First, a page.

I guess I should have called this how to be successful with BCDR. I have heard of people saying DR orchestration tools just works. It doesn’t quite mind you. It is a BCDR tool so it is only – at best – 15% of a BCDR project. The rest is the investigation and learning you need to do to make it possible to have a successful BCDR project. So you investigate, search, discuss, talk, decide and then you have the info you need to start making VAO useful. We are going to look at what you need to think about and look into to be successful at the at the investigation and research.
The Business Impact Assessment (BIA) is the quick way to making a DR orchestration tool work successfully due to the fact it contains so much useful information. But not everyone will have a BIA or time or money to do one. But if you have one, make sure it is current, and it will have all of the info to make your tool work real good!
So you do it manual – which I call an application catalog.
You need to fill in the form below.
short form, Name of app, business contact, technical contact, data, comments, components of the app, misc info, RTO, importance
Exchange, v2016. www.microsoft.com, AppOwner – John Smith, Lead Support – Jane Doe, 24 VMs, requires – AD / DNS / DHCP, 1 desktop, minimum of 8 of the VMs, and DC with global catalog role, Barracuda Anti-Spam appliance, physical requirements – Barracuda Anti-Spam appliance. Miscellaneous notes – spare Barracuda appliance on DR site, and virtual is possible. RTO – 2 hours. Importance – 1.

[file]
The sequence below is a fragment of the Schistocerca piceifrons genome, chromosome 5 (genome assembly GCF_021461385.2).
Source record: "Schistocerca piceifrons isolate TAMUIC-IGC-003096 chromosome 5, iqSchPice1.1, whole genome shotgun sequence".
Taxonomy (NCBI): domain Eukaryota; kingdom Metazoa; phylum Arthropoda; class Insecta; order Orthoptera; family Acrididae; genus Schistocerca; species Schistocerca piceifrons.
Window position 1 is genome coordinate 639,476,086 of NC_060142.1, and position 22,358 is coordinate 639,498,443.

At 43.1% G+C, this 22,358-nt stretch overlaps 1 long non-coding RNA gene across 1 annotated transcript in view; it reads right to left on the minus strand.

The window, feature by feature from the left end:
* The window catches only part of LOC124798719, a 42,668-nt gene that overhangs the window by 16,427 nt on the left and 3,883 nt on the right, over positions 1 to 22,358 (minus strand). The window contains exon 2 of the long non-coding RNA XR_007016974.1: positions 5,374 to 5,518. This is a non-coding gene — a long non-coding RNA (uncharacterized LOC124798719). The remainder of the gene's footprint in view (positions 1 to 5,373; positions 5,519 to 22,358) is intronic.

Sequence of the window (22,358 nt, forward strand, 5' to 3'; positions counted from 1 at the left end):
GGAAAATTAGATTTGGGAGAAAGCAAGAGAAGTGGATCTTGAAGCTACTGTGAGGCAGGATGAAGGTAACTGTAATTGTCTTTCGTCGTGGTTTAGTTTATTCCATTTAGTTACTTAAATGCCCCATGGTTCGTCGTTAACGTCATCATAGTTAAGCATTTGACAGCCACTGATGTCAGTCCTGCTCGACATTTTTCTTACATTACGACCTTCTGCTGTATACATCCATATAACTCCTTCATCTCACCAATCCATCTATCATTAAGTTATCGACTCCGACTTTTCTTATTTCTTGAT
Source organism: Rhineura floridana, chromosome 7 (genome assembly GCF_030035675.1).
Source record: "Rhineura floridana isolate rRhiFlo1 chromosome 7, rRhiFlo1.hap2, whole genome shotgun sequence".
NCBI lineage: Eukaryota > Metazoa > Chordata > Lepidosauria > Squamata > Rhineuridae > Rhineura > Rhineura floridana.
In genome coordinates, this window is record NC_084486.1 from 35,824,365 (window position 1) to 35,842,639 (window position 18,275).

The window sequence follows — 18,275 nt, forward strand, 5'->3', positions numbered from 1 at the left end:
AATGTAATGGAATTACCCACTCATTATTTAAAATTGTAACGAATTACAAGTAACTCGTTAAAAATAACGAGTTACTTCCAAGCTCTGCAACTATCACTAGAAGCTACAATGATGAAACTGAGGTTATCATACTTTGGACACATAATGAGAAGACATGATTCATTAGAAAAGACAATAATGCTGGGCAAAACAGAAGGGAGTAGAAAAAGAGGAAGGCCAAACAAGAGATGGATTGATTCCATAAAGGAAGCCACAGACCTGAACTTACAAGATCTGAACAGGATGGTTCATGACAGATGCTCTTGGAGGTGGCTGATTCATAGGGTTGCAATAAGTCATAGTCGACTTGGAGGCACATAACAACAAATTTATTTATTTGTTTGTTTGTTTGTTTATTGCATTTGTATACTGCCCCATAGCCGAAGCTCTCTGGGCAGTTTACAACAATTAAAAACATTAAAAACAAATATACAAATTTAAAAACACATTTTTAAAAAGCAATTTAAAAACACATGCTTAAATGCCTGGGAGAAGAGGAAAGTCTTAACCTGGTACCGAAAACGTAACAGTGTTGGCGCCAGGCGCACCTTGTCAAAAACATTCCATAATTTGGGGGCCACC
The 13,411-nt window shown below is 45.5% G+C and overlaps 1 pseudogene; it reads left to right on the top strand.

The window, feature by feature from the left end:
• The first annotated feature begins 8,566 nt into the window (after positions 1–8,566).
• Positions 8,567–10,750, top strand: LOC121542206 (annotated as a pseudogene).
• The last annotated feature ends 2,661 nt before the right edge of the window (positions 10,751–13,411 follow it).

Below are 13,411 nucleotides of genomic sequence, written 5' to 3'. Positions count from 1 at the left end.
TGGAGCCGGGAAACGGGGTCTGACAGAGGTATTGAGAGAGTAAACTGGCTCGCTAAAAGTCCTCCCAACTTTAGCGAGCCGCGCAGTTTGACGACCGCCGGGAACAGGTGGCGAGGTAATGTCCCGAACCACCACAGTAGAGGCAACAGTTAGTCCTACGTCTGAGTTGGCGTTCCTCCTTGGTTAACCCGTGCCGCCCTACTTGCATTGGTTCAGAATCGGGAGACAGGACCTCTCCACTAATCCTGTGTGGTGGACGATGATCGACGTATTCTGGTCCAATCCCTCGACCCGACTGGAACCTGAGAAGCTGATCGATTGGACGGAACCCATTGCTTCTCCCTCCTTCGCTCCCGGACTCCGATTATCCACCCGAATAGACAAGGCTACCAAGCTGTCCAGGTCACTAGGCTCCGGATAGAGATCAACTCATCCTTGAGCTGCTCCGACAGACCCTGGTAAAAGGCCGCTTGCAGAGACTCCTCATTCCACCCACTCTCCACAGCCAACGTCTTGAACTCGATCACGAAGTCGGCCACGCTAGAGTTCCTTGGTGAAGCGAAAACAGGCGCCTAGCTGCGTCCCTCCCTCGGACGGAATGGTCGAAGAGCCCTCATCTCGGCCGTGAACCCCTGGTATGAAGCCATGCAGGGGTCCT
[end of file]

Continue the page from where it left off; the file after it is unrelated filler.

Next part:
Sometimes you can work with the Help Desk – if you have one, as it often has a basic form of this kind of doc, and you can improve it. The components is the hard part, often it is Active Directory for credentials, DNS for directory services, but it can be things like database servers, or anti spam appliances for example.
Now you have an application catalog, you need to talk to your management to understand the priority of each app. Hopefully you will select email to be the first recovered.
The important apps should be packaged on their own – Email, SharePoint, Accts Payable, Accts Rec, SQL for example. The less important apps can be bundled together and protected together. But often in DR the outage is only partial so you may only fail over email for example and so packaging with that granularity is important.
Now that you have an application catalog you can start using the info in it to do your DR tool build-out of plans and start doing your test failover.
If you got all your info right in the catalog, you should have successful test failover. But if you don’t check out the info in the execution report and it will likely have what you need to modify and try again.
I like to document my recovery plan using info from the application catalog so I am ready to work in my DR tool, but have handy what is necessary. Here is an example.
I hope this information gives you some help and guidance so when you sit down with VAO you are going to be more quickly successful with it.
I would add to this the fact that an executive sponsor is important to have on your team. As things get complicated between application and infrastructure and network teams, that sponsor can sometimes make things go very smoothly. And starting with a simple app is important (to learn), and sometime the executive sponsor can make sure no one gets excited about that.
BTW, using DR Tools is not hard. But it is hard knowing all the info you need to know to be successful with it. So that is what I am trying to help with in this article.
Let me know if you have questions or comments.
- 5/2/20 – made it about DR orchestration tools rather than VAO.
- 2/6/19 – add the bit on executive sponsor.
=== END ===